24 February 2010 Mechanical anisotropy and adaptation of metastatic cells probed by magnetic microbeads
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Metastatic cells have the ability to break through the basal lamina, enter the blood vessels, circulate through the vasculature, exit at distant sites, and form secondary tumors. This multi-step process, therefore, clearly indicates the inherent ability of metastatic cells to sense, process, and adapt to the mechanical forces in different surrounding environments. We describe a magnetic probing device that is useful in characterizing the mechanical properties of cells along arbitrary two-dimensional directions. Magnetic force, with the advantages of biocompatibility and specificity, was produced by magnetic poles placed in an octupole configuration and applied to fibronectin-coated magnetic microbeads attached on cell membrane. Cell deformation in response to the applied force was then recorded through the displacement of the microbeads. The motion of the beads was measured by computer processing the video images acquired by a high-speed CMOS camera. Rotating force vectors with constant magnitude while pointing to directions of all 360 degrees were applied to study the mechanical anisotropy of metastatic breast cancer cells MDA-MB-231. The temporal changes in magnitude and directionality of the cellular responses were then analyzed to investigate the cellular adaptation to force stimulation. This probing technology thus has the potential to provide us a better understanding of the mechano-signatures of cells.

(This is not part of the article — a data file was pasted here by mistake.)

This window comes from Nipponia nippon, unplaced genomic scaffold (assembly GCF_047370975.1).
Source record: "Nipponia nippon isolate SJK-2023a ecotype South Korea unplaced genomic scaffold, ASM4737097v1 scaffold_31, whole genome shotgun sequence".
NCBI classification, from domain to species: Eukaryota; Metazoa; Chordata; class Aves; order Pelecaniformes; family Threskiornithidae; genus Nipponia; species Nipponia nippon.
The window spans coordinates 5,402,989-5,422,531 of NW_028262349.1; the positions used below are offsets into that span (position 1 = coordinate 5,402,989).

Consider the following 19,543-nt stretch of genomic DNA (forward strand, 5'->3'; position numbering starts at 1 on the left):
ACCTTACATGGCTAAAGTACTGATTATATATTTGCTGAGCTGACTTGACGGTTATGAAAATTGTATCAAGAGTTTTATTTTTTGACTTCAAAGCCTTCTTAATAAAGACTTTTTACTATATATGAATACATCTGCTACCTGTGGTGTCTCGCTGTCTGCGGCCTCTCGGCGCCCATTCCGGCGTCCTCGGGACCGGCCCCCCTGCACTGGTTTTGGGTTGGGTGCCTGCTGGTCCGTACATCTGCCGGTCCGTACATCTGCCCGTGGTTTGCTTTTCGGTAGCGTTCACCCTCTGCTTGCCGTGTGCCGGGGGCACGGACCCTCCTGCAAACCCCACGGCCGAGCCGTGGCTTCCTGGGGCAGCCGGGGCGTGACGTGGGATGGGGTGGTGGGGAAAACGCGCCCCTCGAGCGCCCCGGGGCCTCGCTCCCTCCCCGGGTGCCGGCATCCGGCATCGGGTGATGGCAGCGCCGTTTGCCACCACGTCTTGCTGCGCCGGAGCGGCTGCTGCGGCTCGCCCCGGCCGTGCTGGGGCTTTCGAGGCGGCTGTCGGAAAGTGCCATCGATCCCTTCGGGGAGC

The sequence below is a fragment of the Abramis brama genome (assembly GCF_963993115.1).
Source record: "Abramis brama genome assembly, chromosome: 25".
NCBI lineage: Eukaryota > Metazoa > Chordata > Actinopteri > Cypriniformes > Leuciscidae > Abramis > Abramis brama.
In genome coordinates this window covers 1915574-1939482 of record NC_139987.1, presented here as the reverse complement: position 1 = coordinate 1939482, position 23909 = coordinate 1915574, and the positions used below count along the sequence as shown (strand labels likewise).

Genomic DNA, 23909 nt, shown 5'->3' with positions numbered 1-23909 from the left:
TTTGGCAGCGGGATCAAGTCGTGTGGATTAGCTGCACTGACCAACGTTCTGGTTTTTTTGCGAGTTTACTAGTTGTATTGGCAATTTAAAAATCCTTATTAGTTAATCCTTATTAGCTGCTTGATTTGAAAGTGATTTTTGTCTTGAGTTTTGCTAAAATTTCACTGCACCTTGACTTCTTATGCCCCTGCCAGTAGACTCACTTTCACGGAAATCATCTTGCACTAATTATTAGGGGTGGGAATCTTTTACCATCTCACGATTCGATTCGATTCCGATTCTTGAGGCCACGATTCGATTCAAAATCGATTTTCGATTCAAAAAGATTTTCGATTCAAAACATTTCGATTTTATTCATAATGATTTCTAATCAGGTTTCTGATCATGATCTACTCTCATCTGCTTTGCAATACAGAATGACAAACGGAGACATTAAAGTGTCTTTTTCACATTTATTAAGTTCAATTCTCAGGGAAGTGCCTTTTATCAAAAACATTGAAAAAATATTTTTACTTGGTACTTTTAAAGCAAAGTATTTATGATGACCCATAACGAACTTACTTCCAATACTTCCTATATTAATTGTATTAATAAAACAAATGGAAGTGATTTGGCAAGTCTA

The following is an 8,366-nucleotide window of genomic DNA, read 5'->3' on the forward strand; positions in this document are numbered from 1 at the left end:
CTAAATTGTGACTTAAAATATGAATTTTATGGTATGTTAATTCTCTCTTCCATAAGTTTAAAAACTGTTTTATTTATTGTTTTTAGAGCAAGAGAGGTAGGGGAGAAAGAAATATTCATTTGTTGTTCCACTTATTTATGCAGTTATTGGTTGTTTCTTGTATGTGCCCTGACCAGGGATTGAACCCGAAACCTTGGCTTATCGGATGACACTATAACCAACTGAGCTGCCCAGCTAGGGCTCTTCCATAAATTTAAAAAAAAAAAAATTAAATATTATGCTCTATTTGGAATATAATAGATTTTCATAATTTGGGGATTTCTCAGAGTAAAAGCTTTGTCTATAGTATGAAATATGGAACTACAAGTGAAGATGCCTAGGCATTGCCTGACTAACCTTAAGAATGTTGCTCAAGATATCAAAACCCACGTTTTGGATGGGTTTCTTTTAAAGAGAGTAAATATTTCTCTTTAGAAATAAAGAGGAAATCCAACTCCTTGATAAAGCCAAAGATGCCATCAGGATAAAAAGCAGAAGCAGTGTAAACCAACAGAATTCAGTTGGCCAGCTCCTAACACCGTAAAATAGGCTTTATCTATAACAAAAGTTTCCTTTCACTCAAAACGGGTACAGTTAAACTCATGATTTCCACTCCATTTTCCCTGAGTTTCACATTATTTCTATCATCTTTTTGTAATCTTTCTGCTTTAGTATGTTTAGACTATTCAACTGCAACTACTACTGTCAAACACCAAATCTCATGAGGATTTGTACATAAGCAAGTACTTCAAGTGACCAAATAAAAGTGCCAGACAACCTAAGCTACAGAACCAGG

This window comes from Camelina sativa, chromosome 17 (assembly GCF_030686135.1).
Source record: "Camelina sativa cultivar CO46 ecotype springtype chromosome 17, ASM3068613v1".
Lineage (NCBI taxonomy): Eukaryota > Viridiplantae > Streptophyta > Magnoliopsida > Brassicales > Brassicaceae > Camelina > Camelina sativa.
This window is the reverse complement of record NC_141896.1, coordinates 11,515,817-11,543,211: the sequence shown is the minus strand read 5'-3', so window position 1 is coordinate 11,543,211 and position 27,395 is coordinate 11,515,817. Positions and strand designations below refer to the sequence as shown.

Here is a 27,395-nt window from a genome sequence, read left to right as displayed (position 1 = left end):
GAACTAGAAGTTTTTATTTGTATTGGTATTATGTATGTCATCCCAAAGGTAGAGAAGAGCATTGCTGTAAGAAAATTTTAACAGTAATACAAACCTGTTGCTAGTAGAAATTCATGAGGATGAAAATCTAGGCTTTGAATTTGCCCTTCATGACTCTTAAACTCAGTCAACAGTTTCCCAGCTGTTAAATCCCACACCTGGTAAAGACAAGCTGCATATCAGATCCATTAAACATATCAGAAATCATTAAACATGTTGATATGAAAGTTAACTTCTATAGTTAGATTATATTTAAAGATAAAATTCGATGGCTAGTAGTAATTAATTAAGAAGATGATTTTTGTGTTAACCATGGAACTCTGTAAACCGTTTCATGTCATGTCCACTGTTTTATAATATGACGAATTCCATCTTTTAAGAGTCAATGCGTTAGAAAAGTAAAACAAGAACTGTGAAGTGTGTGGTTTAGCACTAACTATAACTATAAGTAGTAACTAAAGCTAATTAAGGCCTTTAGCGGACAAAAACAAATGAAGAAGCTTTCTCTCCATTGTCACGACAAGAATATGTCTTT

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Zhipeng Zhang, Zhipeng Zhang, Yanhui Shi, Yanhui Shi, Sissy M. Jhiang, Sissy M. Jhiang, Chia-Hsiang Menq, Chia-Hsiang Menq, "Mechanical anisotropy and adaptation of metastatic cells probed by magnetic microbeads", Proc. SPIE 7568, Imaging, Manipulation, and Analysis of Biomolecules, Cells, and Tissues VIII, 75680Q (24 February 2010); doi: 10.1117/12.842086; https://doi.org/10.1117/12.842086

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